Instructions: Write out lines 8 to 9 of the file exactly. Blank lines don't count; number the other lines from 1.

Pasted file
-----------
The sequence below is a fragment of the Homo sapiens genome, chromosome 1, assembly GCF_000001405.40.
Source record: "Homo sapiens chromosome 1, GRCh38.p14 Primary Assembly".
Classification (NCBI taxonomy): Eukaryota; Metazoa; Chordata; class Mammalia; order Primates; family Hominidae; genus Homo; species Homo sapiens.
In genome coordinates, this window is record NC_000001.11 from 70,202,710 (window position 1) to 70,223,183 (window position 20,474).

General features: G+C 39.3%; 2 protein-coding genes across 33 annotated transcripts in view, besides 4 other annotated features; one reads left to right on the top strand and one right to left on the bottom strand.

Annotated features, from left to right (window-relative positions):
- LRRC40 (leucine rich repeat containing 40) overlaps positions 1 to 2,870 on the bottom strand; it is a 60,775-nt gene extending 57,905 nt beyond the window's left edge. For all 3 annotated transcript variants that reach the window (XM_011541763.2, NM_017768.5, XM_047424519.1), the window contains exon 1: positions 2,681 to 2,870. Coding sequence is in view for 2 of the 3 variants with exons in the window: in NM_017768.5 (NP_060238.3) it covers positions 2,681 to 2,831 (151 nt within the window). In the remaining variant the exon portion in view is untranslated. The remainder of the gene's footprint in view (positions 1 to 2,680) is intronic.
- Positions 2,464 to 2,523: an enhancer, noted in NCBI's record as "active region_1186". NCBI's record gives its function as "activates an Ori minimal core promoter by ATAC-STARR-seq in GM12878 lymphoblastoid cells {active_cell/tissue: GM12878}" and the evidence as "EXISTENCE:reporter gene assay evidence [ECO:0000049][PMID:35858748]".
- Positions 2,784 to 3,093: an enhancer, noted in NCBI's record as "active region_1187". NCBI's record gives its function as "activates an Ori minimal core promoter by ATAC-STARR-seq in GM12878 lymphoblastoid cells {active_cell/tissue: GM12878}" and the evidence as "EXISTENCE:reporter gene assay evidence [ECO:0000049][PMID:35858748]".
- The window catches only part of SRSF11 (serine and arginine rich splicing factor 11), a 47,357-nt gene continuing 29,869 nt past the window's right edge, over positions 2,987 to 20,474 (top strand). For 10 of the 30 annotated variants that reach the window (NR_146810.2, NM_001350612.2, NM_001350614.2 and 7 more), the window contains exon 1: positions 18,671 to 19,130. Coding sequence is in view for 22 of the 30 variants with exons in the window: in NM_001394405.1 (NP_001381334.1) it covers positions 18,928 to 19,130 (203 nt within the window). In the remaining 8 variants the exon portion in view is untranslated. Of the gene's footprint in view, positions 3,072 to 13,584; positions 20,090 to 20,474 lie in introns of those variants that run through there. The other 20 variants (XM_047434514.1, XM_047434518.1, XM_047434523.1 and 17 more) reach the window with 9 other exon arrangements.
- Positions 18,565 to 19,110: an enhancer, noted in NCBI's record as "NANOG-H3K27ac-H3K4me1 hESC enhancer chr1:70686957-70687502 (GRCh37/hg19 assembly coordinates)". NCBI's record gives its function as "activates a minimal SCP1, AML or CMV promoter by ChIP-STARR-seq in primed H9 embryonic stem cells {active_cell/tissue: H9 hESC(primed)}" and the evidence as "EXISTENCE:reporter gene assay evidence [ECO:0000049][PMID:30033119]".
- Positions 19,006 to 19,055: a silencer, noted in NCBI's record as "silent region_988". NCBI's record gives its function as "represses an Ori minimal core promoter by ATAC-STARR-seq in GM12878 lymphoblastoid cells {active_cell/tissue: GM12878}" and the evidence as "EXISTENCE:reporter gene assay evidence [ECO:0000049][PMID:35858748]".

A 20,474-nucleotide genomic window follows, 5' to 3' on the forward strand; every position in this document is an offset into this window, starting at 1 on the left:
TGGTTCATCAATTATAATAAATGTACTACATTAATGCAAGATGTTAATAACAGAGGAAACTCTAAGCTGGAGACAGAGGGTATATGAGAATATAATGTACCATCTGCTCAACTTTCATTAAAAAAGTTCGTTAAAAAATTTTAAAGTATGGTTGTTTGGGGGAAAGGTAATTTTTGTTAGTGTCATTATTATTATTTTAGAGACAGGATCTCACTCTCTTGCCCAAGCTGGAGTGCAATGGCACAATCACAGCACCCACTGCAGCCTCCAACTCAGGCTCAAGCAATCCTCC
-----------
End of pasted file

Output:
- Positions 2,464 to 2,523: an enhancer, noted in NCBI's record as "active region_1186". NCBI's record gives its function as "activates an Ori minimal core promoter by ATAC-STARR-seq in GM12878 lymphoblastoid cells {active_cell/tissue: GM12878}" and the evidence as "EXISTENCE:reporter gene assay evidence [ECO:0000049][PMID:35858748]".
- Positions 2,784 to 3,093: an enhancer, noted in NCBI's record as "active region_1187". NCBI's record gives its function as "activates an Ori minimal core promoter by ATAC-STARR-seq in GM12878 lymphoblastoid cells {active_cell/tissue: GM12878}" and the evidence as "EXISTENCE:reporter gene assay evidence [ECO:0000049][PMID:35858748]".